Pumping up poison ivy
Boosting carbon dioxide levels makes poison ivy grow faster and become more toxic.
It itches and oozes. With its red bumps, a poison ivy rash can make you miserable.
The potential for misery might get even worse. A new study suggests that rising levels of the gas carbon dioxide in the atmosphere could make poison ivy grow faster and become more toxic.
Poison ivy grows unusually fast when carbon dioxide in the atmosphere reaches levels expected in forests by about the year 2050.
“Rising carbon dioxide can favor pests and weeds, those plants we’d least like to see succeed,” says climate-change ecologist Bruce Hungate of Northern Arizona University in Flagstaff.
Large doses of carbon dioxide (CO2) get into the air when people burn coal, oil, natural gas, and other fossil fuels. Carbon dioxide is a greenhouse gas. As it accumulates, the atmosphere traps more heat, and Earth’s climate warms up.
Plants need CO2 to grow. To test whether extra CO2 in the environment leads to extra plant growth, scientists have set up circles of pipes as high as treetops around the world. These pipes spit out either regular air or extra CO2 over a patch of ground. As a result, researchers can compare how plants respond to different atmospheric conditions.
For 6 years, scientists monitored plants that grew near some of these pipes in a Duke University pine forest. They found that, with about 50 percent more CO2 around, poison ivy plants were able to make more food and use water with greater efficiency.
Poison ivy plants that got the CO2 boost produced the same amount of toxic oil, called urushiol, as regular air-bathed plants. With extra CO2, however, more of the urushiol was in a particularly toxic form and more likely to cause rashes.
Poison ivy’s success in the presence of extra CO2 is just one example of how climate change might alter the dynamics of forest ecosystems, scientists say.
With more poison ivy around, it might also become harder to enjoy being in the woods. Lead researcher Jacqueline E. Mohan, for example, had never developed a rash from poison ivy before she started the study. “I get it now,” she says.—E. Sohn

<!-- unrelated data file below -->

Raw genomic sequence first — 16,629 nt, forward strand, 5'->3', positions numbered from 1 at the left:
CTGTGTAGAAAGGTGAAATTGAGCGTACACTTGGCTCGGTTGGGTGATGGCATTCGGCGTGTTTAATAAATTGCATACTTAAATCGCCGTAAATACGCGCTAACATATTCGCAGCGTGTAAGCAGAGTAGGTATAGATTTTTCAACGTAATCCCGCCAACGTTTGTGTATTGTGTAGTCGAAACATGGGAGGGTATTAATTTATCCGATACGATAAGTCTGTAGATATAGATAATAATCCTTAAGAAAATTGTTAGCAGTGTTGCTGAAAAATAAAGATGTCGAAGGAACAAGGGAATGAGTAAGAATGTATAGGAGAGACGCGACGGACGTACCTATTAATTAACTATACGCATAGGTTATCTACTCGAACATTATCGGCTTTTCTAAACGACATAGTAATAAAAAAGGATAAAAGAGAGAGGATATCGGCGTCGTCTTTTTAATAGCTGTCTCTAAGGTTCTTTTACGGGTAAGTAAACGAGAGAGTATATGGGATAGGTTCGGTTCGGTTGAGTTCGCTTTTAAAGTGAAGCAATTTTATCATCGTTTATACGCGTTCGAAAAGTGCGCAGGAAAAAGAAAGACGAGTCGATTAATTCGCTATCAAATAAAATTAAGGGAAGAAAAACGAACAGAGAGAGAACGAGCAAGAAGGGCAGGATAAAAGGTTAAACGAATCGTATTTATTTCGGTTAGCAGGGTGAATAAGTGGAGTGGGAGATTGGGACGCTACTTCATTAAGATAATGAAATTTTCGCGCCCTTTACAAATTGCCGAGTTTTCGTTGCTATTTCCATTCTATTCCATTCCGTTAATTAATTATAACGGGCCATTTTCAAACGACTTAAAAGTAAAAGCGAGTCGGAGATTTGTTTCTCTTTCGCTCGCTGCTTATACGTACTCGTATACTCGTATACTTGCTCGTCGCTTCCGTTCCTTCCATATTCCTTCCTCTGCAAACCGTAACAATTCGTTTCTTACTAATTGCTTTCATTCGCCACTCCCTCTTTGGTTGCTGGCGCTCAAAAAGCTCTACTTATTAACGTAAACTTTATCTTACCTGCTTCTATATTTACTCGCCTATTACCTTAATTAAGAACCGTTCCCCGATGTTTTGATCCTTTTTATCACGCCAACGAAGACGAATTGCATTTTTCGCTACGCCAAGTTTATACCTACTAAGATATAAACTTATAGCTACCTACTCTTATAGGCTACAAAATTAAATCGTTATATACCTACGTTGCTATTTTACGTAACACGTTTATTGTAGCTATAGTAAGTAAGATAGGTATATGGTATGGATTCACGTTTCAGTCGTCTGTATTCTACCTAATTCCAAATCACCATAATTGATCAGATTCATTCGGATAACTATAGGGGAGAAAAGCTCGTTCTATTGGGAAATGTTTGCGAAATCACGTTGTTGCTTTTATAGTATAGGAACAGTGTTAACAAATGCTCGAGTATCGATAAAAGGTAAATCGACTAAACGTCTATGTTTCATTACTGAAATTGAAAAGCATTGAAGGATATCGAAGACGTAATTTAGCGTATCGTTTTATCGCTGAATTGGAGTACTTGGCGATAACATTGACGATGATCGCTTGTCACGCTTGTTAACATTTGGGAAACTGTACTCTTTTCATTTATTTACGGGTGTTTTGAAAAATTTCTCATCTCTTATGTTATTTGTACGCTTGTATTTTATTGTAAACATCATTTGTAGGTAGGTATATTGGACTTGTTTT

Milius, Susan. 2006. Pumped-up poison ivy: Carbon dioxide boosts plant’s size, toxicity. Science News 169(June 3):339. Available at http://www.sciencenews.org/articles/20060603/fob1.asp .
Additional information about research in the Duke Forest can be found at www.env.duke.edu/forest/ (Duke University).
To learn more about the effects of poison ivy, go to kidshealth.org/kid/health_problems/skin/poison_ivy.html (KidsHealth for Kids).
Sohn, Emily. 2006. Plant gas. Science News for Kids (Jan. 18). Available at http://www.sciencenewsforkids.org/articles/20060118/Note2.asp .
______. 2005. Arctic algae show climate change. Science News for Kids (March 9). Available at http://www.sciencenewsforkids.org/articles/20050309/Note2.asp .
______. 2004. A change in climate. Science News for Kids (Dec. 8). Available at http://www.sciencenewsforkids.org/articles/20041208/Feature1.asp .
______. 2003. Slower growth, greater warmth. Science News for Kids (April 30). Available at http://www.sciencenewsforkids.org/articles/20030430/Note2.asp .
Science project idea: Grow different plants in chambers with higher-than-normal levels of carbon dioxide. What effect do elevated levels of carbon dioxide have on how different plants grow?